• Cut out the base of the leaf, where it was attached to the core.
  • Smash the main rib of the leaf with the palm of your hand. This will help the cabbage roll lay flat.
  • Lay down some filling, anything from a couple tablespoons to a half cup depending on the leaf, perpendicular to the main rib of the leaf.
  • Fold the bottom up over the filling, then the two sides, then roll the leaf over the filling. Exactly the way you do with a burrito or a grape leaf.

Set each one seam side down in the pot.

Close up of Polish cabbage rolls in tomato sauce.
Photo by Holly A. Heyser

Cooking Golumpki

Not all Polish cabbage rolls are cooked in tomato sauce, but it seems that way. Many are cooked in cream sauces, mushroom sauces, even fish broth. But golumpki are best in a sauce, otherwise they can dry out a little.

I just do a very simple tomato sauce spiked with a little mushroom soaking water, vinegar, Maggi seasoning and salt. Don’t overthink the sauce.

Generally speaking, golumpki aren’t drowned in sauce. You want some on the bottom of the pot, some in between layers of cabbage rolls, then some on the top.

A word on those layers. Don’t do more than two, or else the bottom layer gets all janky. And put the smallest cabbage leaves on the top, over the last bit of sauce — this prevents the golumpki from scorching.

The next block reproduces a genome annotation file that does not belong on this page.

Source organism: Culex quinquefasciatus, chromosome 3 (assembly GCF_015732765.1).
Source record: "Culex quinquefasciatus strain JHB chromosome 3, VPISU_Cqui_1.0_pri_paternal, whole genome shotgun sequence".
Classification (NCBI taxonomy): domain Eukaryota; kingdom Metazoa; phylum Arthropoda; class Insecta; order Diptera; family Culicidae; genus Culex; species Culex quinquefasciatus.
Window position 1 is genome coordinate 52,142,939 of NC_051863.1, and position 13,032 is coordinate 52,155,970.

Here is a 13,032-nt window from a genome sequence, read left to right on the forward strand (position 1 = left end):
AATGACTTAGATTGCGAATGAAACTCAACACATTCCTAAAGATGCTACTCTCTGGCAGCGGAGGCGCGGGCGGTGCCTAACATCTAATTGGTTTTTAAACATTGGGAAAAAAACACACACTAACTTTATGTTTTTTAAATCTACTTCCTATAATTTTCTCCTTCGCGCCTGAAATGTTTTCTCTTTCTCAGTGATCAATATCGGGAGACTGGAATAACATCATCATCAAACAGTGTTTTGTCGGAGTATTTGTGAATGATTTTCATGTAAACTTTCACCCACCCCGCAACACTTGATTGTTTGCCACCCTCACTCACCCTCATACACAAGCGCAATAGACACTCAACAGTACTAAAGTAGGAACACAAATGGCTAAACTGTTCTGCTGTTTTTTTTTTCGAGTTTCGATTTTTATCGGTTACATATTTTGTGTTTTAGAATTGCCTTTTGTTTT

Bake, let them set a bit, then serve. You could serve Polish cabbage rolls with mashed or boiled potatoes, but I find that they are their own meal.

Other Polish Favorites

Polish cuisine is rich and varied. Here are a few other Polish dishes I love.

If you liked this recipe, please leave a ⭐️⭐️⭐️⭐️⭐️ rating and a comment below; I’d love to hear how everything went. If you’re on Instagram, share a picture and tag me at huntgathercook.

  • Bring a large pot of water to a boil and add a few tablespoons of salt. Cut the core out of the cabbage and cook this in the boiling water for 10 minutes. remove and let it cool, cut side up.

  • In another pot, cook the barley in salted water until it’s about half cooked, about 15 minutes. Drain and reserve.

FILLING

  • Meanwhile, make the filling. Put the dried mushrooms in a bowl and ladle a little of the hot water you’re cooking the cabbage in over them.

  • Cook the chopped onions in the butter over medium-high heat until they just begin to brown. Turn off the heat and move them to a large bowl to cool quickly.

  • Remove the mushrooms from the soaking water and squeeze excess water out of them. Chop them fine. Strain the soaking water through a paper towel to remove any debris and reserve a couple cups for the sauce.

  • Add the mushrooms to the bowl with the onions, and add the remaining filling ingredients. Mix well.

GOLUMPKI

  • Preheat the oven to 350°F. Separate your cabbage leaves. Use the biggest outer leaves to line a heavy, lidded pot like a Dutch oven. Spread some sauce over that.